London-born, Bombay-bred filmmaker Dinaz Stafford spent several months in Sadolpara, a small bamboo-and-thatch village deep in the state of Meghalaya in northeastern India. Her mission: to capture the lives of the Garos, indigenous people who have lived there in much the same manner for nearly 6000 years. The outcome is a beautifully shot — if slightly artificial — piece of ethnographic filmmaking that portrays a rich way of life and how it's now threatened by agricultural development and outside market forces. Unlike industrialized societies, the Garos live entirely in sync with their environment, building homes from local materials and carefully planning their harvest cycles around the region's unpredictable weather. The Garos grow ginger, millet and chilies, but their survival depends on the rice that has grown on their fertile hillsides for generations. But the unavoidable perils of farming in wet regions and the introduction of high-yield but fragile hybrid strains threaten the variety of rice the Garos once grew; some genetic strains face extinction. This once-stable community is also threatened by the introduction of paper currency, which has become a commodity in itself. Instead of tending to their fields, Garos men are obliged to seek paying jobs elsewhere and leave rice harvesting and the essential burning of fields to their wives and daughters, who, due to their society's matrilineal structure, actually own all the property. Some fields and their precious crops, meanwhile, simply fall into neglect, further imperiling the survival of ancient strains; once they're gone from this remote corner of the world, they'll be gone for good. Though Stafford began filming with no clear object in mind, her film is remarkably cohesive, following the day-to-day activities and fortunes of several Garos families. Stafford's interviews with two salty, elderly sisters provide structure; they remember a time when more deer and elephants roamed thicker forests, granaries overflowed with rice and people weren't as poor as they are now. Though the film is essentially a documentary, Stafford asked participants to re-create certain incidents and conversations for the camera, which probably accounts for the occasional staginess and an unnatural amount of explication. Stafford's intimate, eye-level view also means that the cameras never pull back far enough to get a more generalized picture of the Garos and their precarious place in a rapidly encroaching world.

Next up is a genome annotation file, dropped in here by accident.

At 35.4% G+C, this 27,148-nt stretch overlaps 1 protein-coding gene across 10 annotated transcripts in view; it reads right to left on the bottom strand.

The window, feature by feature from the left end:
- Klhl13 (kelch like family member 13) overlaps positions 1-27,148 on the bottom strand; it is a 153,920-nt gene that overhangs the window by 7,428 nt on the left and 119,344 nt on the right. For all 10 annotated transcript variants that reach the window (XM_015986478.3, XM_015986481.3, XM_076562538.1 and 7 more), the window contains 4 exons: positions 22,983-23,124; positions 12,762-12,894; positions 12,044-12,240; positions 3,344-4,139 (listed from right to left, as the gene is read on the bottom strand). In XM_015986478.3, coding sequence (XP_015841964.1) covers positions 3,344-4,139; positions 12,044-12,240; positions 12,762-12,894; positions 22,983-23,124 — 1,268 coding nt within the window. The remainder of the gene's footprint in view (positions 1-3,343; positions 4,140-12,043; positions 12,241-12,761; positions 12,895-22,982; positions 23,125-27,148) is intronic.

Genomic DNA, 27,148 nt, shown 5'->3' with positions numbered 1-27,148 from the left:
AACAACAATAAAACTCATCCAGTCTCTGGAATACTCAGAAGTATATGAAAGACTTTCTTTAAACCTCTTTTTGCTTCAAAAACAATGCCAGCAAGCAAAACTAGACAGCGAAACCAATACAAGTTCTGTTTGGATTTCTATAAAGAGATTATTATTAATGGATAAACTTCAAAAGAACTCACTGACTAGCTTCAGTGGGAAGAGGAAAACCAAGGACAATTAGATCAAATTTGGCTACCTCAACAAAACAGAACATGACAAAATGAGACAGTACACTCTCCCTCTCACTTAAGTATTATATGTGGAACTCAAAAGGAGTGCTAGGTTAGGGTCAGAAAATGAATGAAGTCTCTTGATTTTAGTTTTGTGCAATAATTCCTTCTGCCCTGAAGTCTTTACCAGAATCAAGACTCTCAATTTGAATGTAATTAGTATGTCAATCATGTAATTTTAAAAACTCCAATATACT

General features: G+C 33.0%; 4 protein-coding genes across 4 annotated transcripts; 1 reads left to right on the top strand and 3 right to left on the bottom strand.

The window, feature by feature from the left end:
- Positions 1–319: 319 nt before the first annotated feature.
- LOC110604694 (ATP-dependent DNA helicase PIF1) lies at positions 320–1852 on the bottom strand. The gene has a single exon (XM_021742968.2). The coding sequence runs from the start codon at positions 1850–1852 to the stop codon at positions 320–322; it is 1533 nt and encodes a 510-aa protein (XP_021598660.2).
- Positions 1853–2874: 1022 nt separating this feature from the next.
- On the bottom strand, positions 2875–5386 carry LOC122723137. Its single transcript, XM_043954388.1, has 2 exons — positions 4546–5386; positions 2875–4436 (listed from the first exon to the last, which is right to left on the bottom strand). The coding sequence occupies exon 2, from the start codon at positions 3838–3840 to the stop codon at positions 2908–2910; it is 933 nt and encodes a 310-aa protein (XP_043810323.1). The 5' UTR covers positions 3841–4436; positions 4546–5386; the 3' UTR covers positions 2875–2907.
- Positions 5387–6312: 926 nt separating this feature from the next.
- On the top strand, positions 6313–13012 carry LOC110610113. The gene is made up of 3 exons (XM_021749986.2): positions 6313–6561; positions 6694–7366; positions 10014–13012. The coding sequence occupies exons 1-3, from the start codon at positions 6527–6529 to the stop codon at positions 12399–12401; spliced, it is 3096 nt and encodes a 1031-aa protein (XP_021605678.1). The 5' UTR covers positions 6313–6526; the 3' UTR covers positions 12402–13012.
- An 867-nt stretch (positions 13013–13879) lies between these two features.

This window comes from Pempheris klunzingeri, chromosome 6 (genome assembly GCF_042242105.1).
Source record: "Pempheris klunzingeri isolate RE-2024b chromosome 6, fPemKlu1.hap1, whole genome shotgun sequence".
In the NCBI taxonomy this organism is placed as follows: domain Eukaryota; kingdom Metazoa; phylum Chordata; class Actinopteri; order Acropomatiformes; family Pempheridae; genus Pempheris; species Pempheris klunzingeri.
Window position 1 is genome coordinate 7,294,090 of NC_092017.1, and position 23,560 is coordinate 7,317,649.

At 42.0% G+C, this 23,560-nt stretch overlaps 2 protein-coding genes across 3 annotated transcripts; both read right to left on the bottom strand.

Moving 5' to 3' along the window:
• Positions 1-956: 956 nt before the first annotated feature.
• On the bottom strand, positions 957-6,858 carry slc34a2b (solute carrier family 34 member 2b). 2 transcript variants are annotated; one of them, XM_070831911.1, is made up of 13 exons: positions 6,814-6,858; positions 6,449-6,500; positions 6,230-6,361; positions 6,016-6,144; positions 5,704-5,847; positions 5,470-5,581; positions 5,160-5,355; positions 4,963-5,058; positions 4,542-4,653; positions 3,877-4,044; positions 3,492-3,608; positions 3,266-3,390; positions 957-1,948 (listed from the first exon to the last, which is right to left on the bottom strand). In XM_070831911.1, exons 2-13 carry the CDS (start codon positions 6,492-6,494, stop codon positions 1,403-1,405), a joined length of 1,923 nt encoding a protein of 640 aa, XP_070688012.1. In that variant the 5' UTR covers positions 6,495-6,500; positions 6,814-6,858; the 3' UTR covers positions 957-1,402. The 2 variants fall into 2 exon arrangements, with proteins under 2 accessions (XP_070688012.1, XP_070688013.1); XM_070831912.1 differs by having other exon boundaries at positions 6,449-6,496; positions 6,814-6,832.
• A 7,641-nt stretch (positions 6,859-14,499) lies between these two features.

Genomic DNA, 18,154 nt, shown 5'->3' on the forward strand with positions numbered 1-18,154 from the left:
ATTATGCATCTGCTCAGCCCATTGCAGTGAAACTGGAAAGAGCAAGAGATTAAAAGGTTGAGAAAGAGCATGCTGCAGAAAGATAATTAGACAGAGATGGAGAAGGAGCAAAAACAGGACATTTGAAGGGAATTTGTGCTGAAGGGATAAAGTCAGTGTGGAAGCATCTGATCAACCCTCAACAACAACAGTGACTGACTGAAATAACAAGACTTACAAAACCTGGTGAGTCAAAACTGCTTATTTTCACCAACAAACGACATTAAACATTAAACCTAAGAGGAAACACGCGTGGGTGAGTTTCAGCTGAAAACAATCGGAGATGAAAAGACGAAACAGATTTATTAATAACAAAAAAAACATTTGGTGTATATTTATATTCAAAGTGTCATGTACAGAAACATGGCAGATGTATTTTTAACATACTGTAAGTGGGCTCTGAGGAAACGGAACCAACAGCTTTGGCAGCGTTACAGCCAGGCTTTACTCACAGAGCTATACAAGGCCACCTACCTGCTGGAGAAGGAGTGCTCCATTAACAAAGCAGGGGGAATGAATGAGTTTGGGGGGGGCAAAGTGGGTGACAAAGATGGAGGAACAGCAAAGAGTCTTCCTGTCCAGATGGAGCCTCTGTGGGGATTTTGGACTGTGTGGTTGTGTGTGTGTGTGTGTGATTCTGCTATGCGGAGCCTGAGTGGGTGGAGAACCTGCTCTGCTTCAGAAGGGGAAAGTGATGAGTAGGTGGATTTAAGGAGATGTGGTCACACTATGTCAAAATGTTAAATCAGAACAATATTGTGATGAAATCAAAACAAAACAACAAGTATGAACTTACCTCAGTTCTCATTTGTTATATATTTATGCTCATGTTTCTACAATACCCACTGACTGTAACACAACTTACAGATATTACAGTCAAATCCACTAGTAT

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- Released: 2004
- Rating: NR
- Review: London-born, Bombay-bred filmmaker Dinaz Stafford spent several months in Sadolpara, a small bamboo-and-thatch village deep in the state of Meghalaya in northeastern India. Her mission: to capture the lives of the Garos, indigenous people who have lived th… (more)